Cold Worked Steels
Many structures and parts are fabricated using cold-working techniques (bending, hole-punching, rolling, shearing). Severe cold-working increases the incidence of strain-age embrittlement. The effects of strain-age embrittlement may be accelerated by the galvanizing process, because aging is relatively slow at ambient temperatures but more rapid at the elevated temperatures encountered in the galvanizing process. (See also Bend Diameters).
Any form of cold-working reduces steel’s ductility. Operations such as punching holes, notching, producing fillets of small radii, shearing, or sharp bending may lead to strainage embrittlement of susceptible steels. Cold-worked steels less than 1/8" (3 mm) thick subsequently galvanized are unlikely to experience strain-age embrittlement. Since coldworking is the strongest contributing factor to the embrittlement of galvanized steel, these tips are recommended to reduce the incidence of strain-age embrittlement:
- Select steels with carbon contents below 0.25%.
- Choose steels with low transition temperatures since cold-working raises the ductile-brittle transition temperature and galvanizing (heating) may raise it further.
- Specify aluminum-killed steels; they show less susceptibility to strain-age embrittlement.
- For steels with a carbon content between 0.1% and 0.25%, maintain a bending radius of at least three times (3x) the section thickness. If bending is required to be less than 3x, the material should be stress-relieved at 1100 F (595 C) for one hour per inch (2.5 cm) of section thickness.
- Avoid notches – they increase stress. Notches may be caused during shearing or punching operations. Flame-cutting or sawing is preferred, particularly for heavy sections.
- Drill, rather than punch, holes in material thicker than 3/4" (19 mm). If holes are punched, they should be punched undersize and then reamed an additional 1/8" (3 mm) overall or drilled to size. Material between 1/4" and 3/4" (6.5 - 19 mm) thick is not seriously affected by cold punching if the punching is done under good shop practice. Material up to 1/4" (6.5 mm) thick that has been cold-worked by punching does not need stress-relieving before galvanizing.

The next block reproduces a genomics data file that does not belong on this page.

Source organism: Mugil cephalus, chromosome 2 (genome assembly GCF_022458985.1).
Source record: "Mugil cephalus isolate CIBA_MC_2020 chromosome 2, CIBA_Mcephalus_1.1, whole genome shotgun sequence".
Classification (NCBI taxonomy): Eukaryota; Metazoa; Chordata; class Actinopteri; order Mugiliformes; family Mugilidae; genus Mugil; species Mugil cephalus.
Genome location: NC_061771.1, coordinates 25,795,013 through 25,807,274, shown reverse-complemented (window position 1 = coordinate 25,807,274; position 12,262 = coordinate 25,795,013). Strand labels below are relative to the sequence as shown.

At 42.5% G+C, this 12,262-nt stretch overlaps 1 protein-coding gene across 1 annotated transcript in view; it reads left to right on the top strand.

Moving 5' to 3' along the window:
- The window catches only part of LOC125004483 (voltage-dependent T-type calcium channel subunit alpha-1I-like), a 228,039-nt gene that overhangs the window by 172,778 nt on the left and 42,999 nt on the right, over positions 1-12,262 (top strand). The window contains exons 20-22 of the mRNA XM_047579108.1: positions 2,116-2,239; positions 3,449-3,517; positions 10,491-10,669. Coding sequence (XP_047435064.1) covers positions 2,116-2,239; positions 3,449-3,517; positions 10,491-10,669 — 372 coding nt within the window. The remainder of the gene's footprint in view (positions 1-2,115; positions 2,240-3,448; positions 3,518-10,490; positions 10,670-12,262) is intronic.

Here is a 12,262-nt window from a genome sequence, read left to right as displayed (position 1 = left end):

- For steel sections with edges greater than 5/8" (16 mm) thick subject to tensile loads, cut using normal shop procedures. Edges of sections up to 5/8" (16 mm) thick may be cut by shearing.
- In critical applications, the steel should be hot-worked above 1200 F (650 C) in accordance with the steel manufacturer’s recommendations. Where cold-working cannot be avoided, stress-relieve the part.
Where cold-working cannot be avoided, stress-relieve the part at 1100 F (593 C) for one hour per inch (2.5 cm) of material thickness. ASTM A143, Safeguarding Against Embrittlement of Hot-Dip Galvanized Structural Steel Products and Procedure for Detecting Embrittlement, and CSA Specification G164, Hot-Dip Galvanizing of Irregularly Shaped Articles, provide guidance on cold-working and stress-relieving procedures. However, it is best to avoid severe cold-working of susceptible steels. If there is concern with possible loss of ductility due to strainage embrittlement, advise your galvanizer. A sample quantity of the cold-formed items should be galvanized and tested before further commitment.
Cold-working also must be taken into consideration with respect to another potential mechanical change that may occur during galvanizing’s chemical cleaning process: hydrogen embrittlement. During the chemical reaction between steel, rust, and the chemicals used in the pickling stages of the galvanizing process, hydrogen is produced, which is then absorbed by the steel. Upon immersion into the molten zinc, the hydrogen is expelled as gas. If the steel has been severely cold-worked in a very small region, the hydrogen can be trapped in the steel, causing hydrogen embrittlement when the part is put under stress during use.
Hydrogen embrittlement is of concern only when the ultimate localized tensile strength of the cold-worked steel exceeds 150 ksi (1100 MPa). Mechanically cleaning of localized high-strength steel areas avoids hydrogen embrittlement.